Extract from ‘Dreams of Rivers and Seas’

On reception of his mother’s brief phone call announcing his father’s death, John James took a deep breath, booked himself onto the first available flight for Delhi, had Elaine drive him to Heathrow, travelled towards the coming night and arrived at Indira Gandhi Airport to find the weather much cooler than expected. The funeral was to be the following morning. His mother was not in the apartment, but the elderly maid let him in and told him that Mrs James had gone as usual to the clinic. “To clinic,” she said. “Madam has gone to clinic.” John put his bag in the one spare room and sat on the bed. He stared at the bookshelves and sighed. Shall I take a shower? Suddenly he felt a loss of momentum, a faint giddiness. No, the important thing was to see Dad’s body.

John stood up and went back to the kitchen where the maid was sweeping the floor. Did she have a phone number, he asked, for his mother? A mobile or work phone? The woman’s head wobbled as she looked at him. She seemed to have trouble understanding. John repeated the question. “I need to phone my mother, at the clinic.” “Clinic,” the woman said, her head still wobbling. She began to give directions for how to get there. She used her arms, miming a person going out of a door and turning right. John decided the walk would do him good and set off.

Outside, despite the cooler temperature, there was the same glazed and glaring light he remembered from other trips east, the same sour smell in the air, the same odd mix of frenetic traffic, road¬side cooking, languid animals and persistent beggars. He liked it. He felt on holiday. I work too hard, he decided. This would blow away the cobwebs.

Somebody tried to sell him postcards of the old town, trinkets, necklaces, sacred images. He smiled and shook his head. But he couldn’t find the clinic. The broad streets seemed one block of buildings after another, some at considerable distances, all enclosed by decaying red walls. There were big trees between the buildings and swarms of crows cawing in the foliage. John pulled a mobile from his pocket and texted Elaine: “Can you believe it! Mum not home, and left no phone number. Now I’m getting lost looking for her. Wish you were here. Kisses. J.”

John’s father had died of cancer, but the end had come unexpectedly soon. From what John had found about prostate cancer, there should have been no immediate concern. Even in India, such things could be kept at bay for many years. Some westerners actually went to Delhi for cheaper operations. And Dad could always have come back to the UK if he needed special treatment. “John, your father died this morning,” his mother had said. He hadn’t been able to gauge her voice. He had been in the basement lab at the Centre; the centrifuge was noisy and the signal poor. But she certainly wasn’t crying. Mum was a tough one. And his own response had been quiet to say the least. He hadn’t wept. He wasn’t close to weeping. So all Dad’s famous research has come to nothing; those were the first words that crossed his mind. It didn’t upset him. Rather the contrary, as if something poignant had been sensibly cut short.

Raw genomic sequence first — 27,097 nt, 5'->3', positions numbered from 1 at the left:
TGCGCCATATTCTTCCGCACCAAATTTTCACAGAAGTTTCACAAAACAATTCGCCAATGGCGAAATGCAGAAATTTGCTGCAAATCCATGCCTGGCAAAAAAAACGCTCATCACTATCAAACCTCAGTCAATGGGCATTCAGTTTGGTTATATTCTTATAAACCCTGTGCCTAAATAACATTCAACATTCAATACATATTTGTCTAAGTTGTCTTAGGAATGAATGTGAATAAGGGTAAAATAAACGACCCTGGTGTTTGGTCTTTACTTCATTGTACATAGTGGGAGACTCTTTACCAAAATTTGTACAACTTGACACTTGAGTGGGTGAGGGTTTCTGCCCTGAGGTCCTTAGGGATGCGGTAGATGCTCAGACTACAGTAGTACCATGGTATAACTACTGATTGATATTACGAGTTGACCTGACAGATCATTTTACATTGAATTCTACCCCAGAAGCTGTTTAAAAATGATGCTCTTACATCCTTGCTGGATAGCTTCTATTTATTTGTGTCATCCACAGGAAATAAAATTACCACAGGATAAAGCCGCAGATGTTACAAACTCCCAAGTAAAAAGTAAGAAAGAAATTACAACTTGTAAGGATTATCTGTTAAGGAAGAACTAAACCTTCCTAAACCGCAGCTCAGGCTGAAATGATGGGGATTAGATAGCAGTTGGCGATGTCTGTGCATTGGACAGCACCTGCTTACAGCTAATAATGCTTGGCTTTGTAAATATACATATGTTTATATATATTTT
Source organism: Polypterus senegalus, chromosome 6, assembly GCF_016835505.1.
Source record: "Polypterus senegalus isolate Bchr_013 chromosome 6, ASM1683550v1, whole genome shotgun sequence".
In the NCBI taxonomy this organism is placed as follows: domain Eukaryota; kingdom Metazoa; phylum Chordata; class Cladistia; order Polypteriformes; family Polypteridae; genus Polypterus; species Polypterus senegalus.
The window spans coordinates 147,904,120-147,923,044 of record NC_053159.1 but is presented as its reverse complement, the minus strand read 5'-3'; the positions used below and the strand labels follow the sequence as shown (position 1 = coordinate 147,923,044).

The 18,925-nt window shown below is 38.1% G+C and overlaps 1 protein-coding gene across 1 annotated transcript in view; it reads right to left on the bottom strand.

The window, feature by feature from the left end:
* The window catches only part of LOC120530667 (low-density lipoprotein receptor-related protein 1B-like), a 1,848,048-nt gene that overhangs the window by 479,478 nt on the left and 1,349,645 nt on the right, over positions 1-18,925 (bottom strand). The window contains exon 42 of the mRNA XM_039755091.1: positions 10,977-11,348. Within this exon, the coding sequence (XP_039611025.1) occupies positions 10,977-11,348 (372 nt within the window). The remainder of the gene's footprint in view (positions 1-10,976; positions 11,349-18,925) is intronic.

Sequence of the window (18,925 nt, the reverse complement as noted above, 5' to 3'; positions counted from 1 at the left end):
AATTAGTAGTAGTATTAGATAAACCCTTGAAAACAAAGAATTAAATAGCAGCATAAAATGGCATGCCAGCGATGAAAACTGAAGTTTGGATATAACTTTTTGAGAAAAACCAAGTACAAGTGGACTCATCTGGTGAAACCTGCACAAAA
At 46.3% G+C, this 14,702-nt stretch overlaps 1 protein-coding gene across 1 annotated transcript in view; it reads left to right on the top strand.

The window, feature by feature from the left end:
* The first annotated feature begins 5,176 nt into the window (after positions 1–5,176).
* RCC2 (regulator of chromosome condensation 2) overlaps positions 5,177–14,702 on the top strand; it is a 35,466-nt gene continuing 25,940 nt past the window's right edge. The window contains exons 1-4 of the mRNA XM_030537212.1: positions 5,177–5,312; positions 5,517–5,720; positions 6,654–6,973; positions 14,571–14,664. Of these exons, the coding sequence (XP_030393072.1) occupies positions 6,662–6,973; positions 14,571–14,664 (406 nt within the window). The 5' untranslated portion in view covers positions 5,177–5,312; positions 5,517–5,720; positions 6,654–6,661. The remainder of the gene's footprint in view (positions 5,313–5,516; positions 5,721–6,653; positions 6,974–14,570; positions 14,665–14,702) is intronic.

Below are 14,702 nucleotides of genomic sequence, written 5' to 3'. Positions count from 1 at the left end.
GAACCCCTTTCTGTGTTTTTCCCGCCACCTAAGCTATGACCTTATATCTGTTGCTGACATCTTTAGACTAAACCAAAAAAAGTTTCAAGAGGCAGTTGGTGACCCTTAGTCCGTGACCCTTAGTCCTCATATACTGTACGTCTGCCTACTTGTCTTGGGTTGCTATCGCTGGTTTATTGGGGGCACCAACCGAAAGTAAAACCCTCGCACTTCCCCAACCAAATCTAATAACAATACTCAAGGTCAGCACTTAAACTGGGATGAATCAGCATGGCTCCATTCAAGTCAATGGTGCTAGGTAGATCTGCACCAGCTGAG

Only talking to Elaine, did he manage to feel the drama of it. “Oh my God, John,” she cried. “My God! John!” She forgot her own problems. There was the flight to arrange. “How awful – you must check if your visa is still valid. It’s so sudden. The poor thing, your poor mother!” Was she going to bury him out there? Surely not. And what about money? That John had nothing in his current account was common knowledge. He used his credit card to pay for the flight. “What about the future, though: your poor mother, your allowance?” Elaine found a cash dispenser and insisted he accept two hundred pounds, though she too was living off her parents.

Yet all this urgent talk, John sensed as they drove to the airport, was just buzz. His girlfriend was getting a chance to see how her man reacted in a crisis and to show how practical and sensible she could be. He adored her, but this was theatre. She was playing. Her vocation was theatre after all. Everything dramatic was fun for Elaine.

No, the only significant thought, he realised now, of these twenty-four hours that had followed his mother’s phone call, had been the knowledge that he would never see his father again. The words had come to him on the plane. They had been showing a movie in Hindi about a man who was supposed to be marrying one woman but in fact was very evidently in love with another who, for reasons John hadn’t grasped, was quite unsuitable. “You will never see him again,” he suddenly found himself muttering.

The moment the words came into his head he felt a fresh alertness. It was much sharper than the phone-call or anything Mother had said. Then, trying to picture his father, while at the same time watching the film, because the girls were pretty and he liked the brilliant colours and a certain charming artificiality you get in these Indian romances, he realised that there was no image of Dad in his mind: greenish grey eyes, lanky, balding from the front, sandy hair, fine nose, a slightly distracted, sometimes aloof air. It wasn’t much more than an identikit. Or not even. I won’t see Dad again, he thought. And he decided that the first thing he must do on arrival in Delhi was view his father’s body. He would see his dead father and fix the man in his memory for life to come. Except that now, wandering down a broad avenue of New Delhi with dry grass waving on the verges and here and there destitutes wrapped in rags, he couldn’t find Mother’s clinic; he didn’t know where his father was.

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